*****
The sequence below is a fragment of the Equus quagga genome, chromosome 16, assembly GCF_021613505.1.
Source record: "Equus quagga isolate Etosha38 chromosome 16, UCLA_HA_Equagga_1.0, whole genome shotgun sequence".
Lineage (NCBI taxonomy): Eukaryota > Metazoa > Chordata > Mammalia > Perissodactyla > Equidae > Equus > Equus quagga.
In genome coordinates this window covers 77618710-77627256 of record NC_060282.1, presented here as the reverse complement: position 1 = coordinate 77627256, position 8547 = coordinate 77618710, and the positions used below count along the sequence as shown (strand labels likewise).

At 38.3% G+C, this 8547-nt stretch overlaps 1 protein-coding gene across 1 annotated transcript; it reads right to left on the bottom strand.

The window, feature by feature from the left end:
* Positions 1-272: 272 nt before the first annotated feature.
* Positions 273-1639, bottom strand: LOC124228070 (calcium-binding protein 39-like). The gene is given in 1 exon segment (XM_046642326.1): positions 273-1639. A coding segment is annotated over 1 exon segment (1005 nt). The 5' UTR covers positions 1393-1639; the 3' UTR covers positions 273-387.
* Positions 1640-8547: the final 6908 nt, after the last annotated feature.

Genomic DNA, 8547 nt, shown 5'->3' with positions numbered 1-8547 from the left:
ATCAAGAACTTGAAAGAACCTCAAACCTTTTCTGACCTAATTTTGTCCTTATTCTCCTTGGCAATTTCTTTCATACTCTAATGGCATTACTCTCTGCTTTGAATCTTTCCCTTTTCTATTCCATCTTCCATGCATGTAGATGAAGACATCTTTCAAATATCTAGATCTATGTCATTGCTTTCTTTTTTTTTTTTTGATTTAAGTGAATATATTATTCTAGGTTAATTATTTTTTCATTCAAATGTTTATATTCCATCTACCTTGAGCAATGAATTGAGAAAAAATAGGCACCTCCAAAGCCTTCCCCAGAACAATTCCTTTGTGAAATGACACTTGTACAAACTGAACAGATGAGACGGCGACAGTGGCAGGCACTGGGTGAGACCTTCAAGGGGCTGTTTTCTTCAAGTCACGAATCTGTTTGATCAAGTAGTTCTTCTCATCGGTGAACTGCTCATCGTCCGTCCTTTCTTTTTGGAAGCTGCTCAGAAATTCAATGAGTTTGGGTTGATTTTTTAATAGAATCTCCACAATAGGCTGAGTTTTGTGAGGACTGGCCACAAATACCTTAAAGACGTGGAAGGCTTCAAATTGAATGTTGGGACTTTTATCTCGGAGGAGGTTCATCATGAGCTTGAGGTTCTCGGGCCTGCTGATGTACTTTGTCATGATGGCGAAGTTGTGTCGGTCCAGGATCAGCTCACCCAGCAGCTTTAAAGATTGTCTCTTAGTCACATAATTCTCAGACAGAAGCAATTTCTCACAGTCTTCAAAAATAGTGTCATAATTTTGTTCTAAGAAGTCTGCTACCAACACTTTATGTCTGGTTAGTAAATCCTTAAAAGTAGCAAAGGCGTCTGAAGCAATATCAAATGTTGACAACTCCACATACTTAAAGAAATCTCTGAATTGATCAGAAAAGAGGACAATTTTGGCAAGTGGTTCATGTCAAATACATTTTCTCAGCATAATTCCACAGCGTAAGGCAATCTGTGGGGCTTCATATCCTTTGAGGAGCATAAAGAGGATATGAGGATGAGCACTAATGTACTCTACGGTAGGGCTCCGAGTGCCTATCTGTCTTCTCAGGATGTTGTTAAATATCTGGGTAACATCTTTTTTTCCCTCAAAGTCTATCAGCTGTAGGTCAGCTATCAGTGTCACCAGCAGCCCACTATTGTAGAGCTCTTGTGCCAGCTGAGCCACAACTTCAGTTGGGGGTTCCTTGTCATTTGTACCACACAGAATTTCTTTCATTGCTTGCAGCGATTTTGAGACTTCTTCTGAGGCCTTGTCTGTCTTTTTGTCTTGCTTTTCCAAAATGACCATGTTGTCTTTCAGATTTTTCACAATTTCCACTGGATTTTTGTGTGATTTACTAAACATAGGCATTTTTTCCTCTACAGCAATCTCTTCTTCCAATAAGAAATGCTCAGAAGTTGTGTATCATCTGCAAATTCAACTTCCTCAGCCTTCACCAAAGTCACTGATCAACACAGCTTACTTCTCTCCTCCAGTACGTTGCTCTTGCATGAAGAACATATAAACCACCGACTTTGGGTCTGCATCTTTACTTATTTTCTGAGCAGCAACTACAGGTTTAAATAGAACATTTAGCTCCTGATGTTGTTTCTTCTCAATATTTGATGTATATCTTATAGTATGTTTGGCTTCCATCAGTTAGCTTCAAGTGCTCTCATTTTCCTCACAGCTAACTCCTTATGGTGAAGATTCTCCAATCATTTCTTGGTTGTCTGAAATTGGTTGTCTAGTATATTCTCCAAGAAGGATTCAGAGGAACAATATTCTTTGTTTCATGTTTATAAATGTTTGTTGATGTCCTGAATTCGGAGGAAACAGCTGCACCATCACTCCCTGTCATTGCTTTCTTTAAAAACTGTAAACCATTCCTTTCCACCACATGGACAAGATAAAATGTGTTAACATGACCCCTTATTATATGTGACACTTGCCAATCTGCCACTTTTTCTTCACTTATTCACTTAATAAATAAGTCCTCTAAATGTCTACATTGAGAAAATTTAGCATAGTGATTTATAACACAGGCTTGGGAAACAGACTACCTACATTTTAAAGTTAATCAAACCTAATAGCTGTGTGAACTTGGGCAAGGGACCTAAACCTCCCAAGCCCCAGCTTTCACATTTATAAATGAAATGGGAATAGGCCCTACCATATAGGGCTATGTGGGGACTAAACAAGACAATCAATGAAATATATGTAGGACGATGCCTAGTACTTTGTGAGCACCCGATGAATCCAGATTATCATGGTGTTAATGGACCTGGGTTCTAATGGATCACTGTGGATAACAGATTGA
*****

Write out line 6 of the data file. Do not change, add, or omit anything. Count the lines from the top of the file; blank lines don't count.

The window, feature by feature from the left end: